So, returning to my original point: saying that Six Apart’s services were taken down as the result of a “sophisticated distributed denial of service attack” is an incredibly gracious statement that only addresses about 10% of the whole story. The other 90% of that story is that Blue Security, a company with already-shady practices, decided to solve its problems by dumping them onto Six Apart’s doorstep, something I’m pretty damn sure isn’t part of the TypePad service agreement. I know that ultimately, the denial-of-service attack came from the spammers themselves, but it was specifically redirected to the Six Apart network by Blue Security, and I hope that they get taken to the cleaners for this one.

(I’ve just begun experimenting with the social bookmarking/commenting site Digg; as I’m clearly in favor of more people understanding how the outage came to occur, feel free to Digg this post.)

Update: Computer Business Review Online has picked up the story, and has some other details. Netcraft also has a post on the DDoS, and picked up the bit from them, but there’s not much more in either bit.

There’s been the tiniest bit of preview press given to Sphere, which bills itself as a weblog search engine and has been in soft-launch mode for a little while now. Today, the service actually went live, so I figured a little exploration might be in order. Alas, after spending a little time with it, I concluded that the folks in charge of Sphere might want to change its billing to reflect that it’s more a splog search engine — the sheer number of spam weblogs in the search returns is pretty amazing. That, combined with Sphere’s apparent indexing of quite a few non-weblogs, makes its usefulness dwindle quite a bit.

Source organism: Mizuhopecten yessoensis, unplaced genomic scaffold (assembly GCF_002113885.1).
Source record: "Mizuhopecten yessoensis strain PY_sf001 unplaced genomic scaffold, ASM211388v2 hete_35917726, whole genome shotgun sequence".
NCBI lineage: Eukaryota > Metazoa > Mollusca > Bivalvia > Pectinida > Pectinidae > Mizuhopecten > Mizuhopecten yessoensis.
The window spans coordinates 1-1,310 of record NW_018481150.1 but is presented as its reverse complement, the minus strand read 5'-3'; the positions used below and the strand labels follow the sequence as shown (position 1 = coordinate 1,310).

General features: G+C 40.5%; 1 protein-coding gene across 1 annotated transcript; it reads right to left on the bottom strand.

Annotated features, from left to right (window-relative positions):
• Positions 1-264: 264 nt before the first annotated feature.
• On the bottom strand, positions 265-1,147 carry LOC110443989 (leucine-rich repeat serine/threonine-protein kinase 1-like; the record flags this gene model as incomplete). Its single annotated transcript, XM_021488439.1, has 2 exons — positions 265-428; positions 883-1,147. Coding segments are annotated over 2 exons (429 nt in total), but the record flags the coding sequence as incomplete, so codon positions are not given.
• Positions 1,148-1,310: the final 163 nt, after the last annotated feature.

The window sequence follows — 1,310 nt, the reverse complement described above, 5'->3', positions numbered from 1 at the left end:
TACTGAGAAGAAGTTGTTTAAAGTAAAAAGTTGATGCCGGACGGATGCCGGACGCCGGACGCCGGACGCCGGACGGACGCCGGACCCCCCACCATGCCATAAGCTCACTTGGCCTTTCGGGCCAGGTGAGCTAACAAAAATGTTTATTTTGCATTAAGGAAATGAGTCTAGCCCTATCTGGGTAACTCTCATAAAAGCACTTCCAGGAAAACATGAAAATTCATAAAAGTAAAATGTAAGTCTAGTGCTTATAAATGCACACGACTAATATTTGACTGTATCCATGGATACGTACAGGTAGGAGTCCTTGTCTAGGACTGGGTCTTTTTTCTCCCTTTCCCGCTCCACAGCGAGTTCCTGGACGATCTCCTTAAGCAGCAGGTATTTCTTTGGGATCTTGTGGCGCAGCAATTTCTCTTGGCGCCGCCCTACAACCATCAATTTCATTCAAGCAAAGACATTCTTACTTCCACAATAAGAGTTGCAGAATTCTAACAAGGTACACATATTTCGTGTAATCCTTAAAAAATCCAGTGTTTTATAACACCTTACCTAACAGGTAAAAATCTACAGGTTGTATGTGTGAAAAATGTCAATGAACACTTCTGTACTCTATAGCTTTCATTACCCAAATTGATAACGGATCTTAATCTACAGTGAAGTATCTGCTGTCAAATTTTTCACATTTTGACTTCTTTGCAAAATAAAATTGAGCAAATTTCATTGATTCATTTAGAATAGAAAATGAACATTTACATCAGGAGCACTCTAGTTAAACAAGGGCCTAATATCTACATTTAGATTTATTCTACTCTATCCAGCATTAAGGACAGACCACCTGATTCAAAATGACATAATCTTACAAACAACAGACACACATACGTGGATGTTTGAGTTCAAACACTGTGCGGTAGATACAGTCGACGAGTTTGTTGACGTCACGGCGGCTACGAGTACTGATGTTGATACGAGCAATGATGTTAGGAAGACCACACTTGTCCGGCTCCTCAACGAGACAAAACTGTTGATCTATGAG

Here are a few example searches, looking at the first page of ten hits that Sphere returns:

  • razr v3c”: returns five spam weblogs, two questionable spam weblogs, one overt non-weblog, and two legitimate sites.
  • honda accord”: three spam weblogs, one non-weblog, six legitimate sites.
  • bluetooth headset”: four spam weblogs, three legitimate sites.
  • dual core intel”: three spam weblogs, one questionable spam weblog, six legitimate sites.

I don’t claim for these results to be rigorously scientific, only representative of the experience that’s led me to relegate Sphere to the bin of sites that seem to have gone live without addressing all the issues inherent in their areas of focus, and as such, aren’t really all that useful.